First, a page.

You can export the list of webpages to a spreadsheet, which can become the repository for your content audit.

To ensure you haven’t missed any pages, export a full list of all webpages on your site via your CMS as opposed to just pages found via a site crawl.

Chances are, you’ll come across pages that were missed because they were orphaned. These could potentially be of use, if the content is good, with a little revitalization or removing/merging with another page/post if it’s not.

4. What fields do you need on your spreadsheet?

Why use a spreadsheet? Because it allows you to quickly compare and make decisions about what needs optimizing, deleting or updating.

Capturing all the URL’s and other relevant and associated information is key to making the spreadsheet and a useful tool for informing your content strategy.

A tool like Screaming Frog could help gather a lot of the information you need, but it will need to be organized in a manner that is useful for your purposes.

5. What data do you need to add?

To make the content audit useful, you don’t just need the URL’s and relevant associated fields; you’ll also need to know how each content piece is performing. In other words, how much traffic there is, how visitors interact with the content, and how that relates to your business objectives.

Pulling in data points to enable you to make page-level decisions is, therefore, important. These data points metrics should be relevant to your business objectives. Generally speaking, you’ll need to choose 2-3 that are the most relevant.

For example, a data point could be included in your Google search console impressions data. Pages with zero impressions for a long time are likely to have little value from an SEO point of view. Those pages could be removed or merged into others that are more relevant to better drive visitors to other pages.

6. Have you identified your most significant opportunities?

Now that you have a spreadsheet with all the data you need, you can begin to find opportunities to capitalize on.

Quick wins

These would usually include content that ranks for high volume keywords in positions 7-15. Assuming technical issues are taken care of, you could potentially get content of rank higher by improving internal linking or the content itself.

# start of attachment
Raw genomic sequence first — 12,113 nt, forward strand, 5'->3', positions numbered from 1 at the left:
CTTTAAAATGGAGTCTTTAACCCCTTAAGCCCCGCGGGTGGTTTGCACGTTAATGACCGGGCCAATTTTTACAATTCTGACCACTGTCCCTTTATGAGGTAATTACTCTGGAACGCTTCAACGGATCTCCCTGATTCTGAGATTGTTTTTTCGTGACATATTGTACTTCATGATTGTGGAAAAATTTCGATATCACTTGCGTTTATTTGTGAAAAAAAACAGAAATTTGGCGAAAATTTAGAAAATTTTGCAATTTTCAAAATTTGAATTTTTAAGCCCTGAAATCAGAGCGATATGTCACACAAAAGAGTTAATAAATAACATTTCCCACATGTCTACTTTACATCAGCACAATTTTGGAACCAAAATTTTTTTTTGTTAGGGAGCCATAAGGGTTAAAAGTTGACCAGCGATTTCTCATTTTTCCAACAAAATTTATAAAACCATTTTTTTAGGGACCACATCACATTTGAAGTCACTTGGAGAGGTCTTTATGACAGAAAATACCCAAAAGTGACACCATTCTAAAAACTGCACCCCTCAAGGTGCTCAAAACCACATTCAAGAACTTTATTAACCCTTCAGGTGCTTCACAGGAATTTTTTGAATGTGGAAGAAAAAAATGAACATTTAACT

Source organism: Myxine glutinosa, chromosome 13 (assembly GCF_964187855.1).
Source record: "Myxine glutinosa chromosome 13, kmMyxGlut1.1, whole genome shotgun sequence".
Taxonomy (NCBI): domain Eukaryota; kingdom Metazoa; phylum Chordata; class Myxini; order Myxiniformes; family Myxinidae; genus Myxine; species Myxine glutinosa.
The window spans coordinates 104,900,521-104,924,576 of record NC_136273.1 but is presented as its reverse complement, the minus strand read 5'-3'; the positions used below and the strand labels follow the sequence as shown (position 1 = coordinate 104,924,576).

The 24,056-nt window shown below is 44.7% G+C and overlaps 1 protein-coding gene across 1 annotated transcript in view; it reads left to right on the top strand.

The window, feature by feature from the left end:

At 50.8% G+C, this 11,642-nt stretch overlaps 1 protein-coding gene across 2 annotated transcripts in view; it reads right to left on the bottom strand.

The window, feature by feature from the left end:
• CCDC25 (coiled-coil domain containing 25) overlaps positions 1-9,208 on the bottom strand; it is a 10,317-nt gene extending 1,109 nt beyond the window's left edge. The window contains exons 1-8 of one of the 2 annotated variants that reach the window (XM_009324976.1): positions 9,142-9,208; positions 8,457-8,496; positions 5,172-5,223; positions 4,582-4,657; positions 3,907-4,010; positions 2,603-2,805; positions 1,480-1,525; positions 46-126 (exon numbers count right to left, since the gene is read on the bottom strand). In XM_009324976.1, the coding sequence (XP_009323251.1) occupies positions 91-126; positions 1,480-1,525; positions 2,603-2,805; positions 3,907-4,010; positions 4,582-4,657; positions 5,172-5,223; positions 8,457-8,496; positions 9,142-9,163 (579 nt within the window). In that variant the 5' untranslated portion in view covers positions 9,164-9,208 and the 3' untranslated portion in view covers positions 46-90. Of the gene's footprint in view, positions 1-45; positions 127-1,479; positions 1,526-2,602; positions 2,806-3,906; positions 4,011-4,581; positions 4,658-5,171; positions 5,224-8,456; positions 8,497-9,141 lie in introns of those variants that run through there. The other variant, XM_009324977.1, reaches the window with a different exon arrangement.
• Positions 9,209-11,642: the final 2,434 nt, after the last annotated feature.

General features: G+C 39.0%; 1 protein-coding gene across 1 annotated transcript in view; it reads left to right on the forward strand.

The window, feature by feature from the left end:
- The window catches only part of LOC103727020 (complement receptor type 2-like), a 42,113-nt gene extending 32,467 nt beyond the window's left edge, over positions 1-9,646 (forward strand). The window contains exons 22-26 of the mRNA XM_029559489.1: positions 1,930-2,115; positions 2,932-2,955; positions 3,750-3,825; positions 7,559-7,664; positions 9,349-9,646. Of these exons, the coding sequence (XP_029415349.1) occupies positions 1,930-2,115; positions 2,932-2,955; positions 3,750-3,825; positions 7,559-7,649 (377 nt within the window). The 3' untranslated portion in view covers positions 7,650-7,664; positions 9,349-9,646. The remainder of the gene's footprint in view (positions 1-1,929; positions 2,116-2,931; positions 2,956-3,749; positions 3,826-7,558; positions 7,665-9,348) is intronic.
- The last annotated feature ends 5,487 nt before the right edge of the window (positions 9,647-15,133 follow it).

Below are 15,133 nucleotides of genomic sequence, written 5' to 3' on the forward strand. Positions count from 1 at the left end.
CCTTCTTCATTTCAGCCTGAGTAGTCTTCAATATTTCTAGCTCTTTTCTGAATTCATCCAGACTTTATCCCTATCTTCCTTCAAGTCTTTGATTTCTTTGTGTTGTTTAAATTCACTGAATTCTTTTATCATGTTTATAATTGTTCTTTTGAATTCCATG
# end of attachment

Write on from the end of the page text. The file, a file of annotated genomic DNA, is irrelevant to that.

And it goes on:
Topic clusters

Topic clusters will work if you are using a content piece as a cornerstone or a pillar to your overall content strategy. It works by having a top-level page (pillar post) or post based on a broad term related to your core business product or service.

Other subtopic content links to the pillar post. The pillar post also links to the subtopic posts.

Update opportunities

Content shouldn’t be dated for either Google or users, so take the time to update your content.

New opportunities

Your audit could also help reveal opportunities that haven’t been tapped as yet. The following three questions will help guide you in the process of looking for these opportunities.

  • Have you answered all buying-related questions related to your service or product?
  • Does your content cover each step of the buyer journey?
  • Do you have gaps in your content as compared to that of your competitors? A tool like Ahrefs or SEMrush can help you discover these.

7. Have you identified weak content?

There may be truth in the saying less is more when it comes to your website.

How well is each content piece performing? Questions to help answer that could include:

  • How many visits is the page receiving?
  • How many backlinks point to the page?
  • How many conversions have occurred because of this page?

If the answers are low, you should consider merging it with other pages, redirecting it, or updating it to make it more relevant to your target audience.

Tips:

  • Consolidate weak content and deindex unhelpful content
  • Gather all content on related topics and assign a grade to each piece based on:
    • The traffic it attracts
    • Keywords that rank well on the search engines

The objective then becomes to salvage and streamline your poorly performing content. Do this from the perspective of what will result in a better experience for your target audience. In other words, prioritize what is most helpful for them and deindex pages that don’t provide useful information.

Sure, you can update or rewrite existing content. However, that will take more time.

Another alternative is that you could 301 redirect the weak content to related pages that receive more traffic.

Alternatively, combine these pages that are probably short content pieces into longer pages with longer-form content. Why?

Because providing a more in-depth perspective on a topic could prove more valuable to the reader. It also could earn better rankings on the search engines for long-tail keyword queries thereby bringing a higher volume of traffic.